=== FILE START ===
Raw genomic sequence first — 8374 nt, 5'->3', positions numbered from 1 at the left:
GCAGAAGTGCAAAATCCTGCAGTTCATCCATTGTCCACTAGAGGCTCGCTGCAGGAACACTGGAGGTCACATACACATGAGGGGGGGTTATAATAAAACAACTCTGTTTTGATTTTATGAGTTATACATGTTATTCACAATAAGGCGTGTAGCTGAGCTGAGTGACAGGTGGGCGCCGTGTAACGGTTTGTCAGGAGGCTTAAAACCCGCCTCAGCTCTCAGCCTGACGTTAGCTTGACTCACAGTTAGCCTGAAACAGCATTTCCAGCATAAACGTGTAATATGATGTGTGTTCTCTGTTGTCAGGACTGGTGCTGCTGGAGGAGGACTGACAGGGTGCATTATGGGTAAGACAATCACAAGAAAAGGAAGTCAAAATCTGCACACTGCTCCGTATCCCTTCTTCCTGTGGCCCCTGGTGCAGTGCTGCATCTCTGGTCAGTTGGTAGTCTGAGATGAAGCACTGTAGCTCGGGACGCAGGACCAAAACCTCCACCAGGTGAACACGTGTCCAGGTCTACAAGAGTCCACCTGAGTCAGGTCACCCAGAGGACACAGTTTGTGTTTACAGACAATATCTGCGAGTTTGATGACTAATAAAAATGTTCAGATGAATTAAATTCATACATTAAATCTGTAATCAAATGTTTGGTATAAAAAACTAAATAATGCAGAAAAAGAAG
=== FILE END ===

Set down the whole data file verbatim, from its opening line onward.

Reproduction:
Raw genomic sequence first — 8374 nt, 5'->3', positions numbered from 1 at the left:
GCAGAAGTGCAAAATCCTGCAGTTCATCCATTGTCCACTAGAGGCTCGCTGCAGGAACACTGGAGGTCACATACACATGAGGGGGGGTTATAATAAAACAACTCTGTTTTGATTTTATGAGTTATACATGTTATTCACAATAAGGCGTGTAGCTGAGCTGAGTGACAGGTGGGCGCCGTGTAACGGTTTGTCAGGAGGCTTAAAACCCGCCTCAGCTCTCAGCCTGACGTTAGCTTGACTCACAGTTAGCCTGAAACAGCATTTCCAGCATAAACGTGTAATATGATGTGTGTTCTCTGTTGTCAGGACTGGTGCTGCTGGAGGAGGACTGACAGGGTGCATTATGGGTAAGACAATCACAAGAAAAGGAAGTCAAAATCTGCACACTGCTCCGTATCCCTTCTTCCTGTGGCCCCTGGTGCAGTGCTGCATCTCTGGTCAGTTGGTAGTCTGAGATGAAGCACTGTAGCTCGGGACGCAGGACCAAAACCTCCACCAGGTGAACACGTGTCCAGGTCTACAAGAGTCCACCTGAGTCAGGTCACCCAGAGGACACAGTTTGTGTTTACAGACAATATCTGCGAGTTTGATGACTAATAAAAATGTTCAGATGAATTAAATTCATACATTAAATCTGTAATCAAATGTTTGGTATAAAAAACTAAATAATGCAGAAAAAGAAG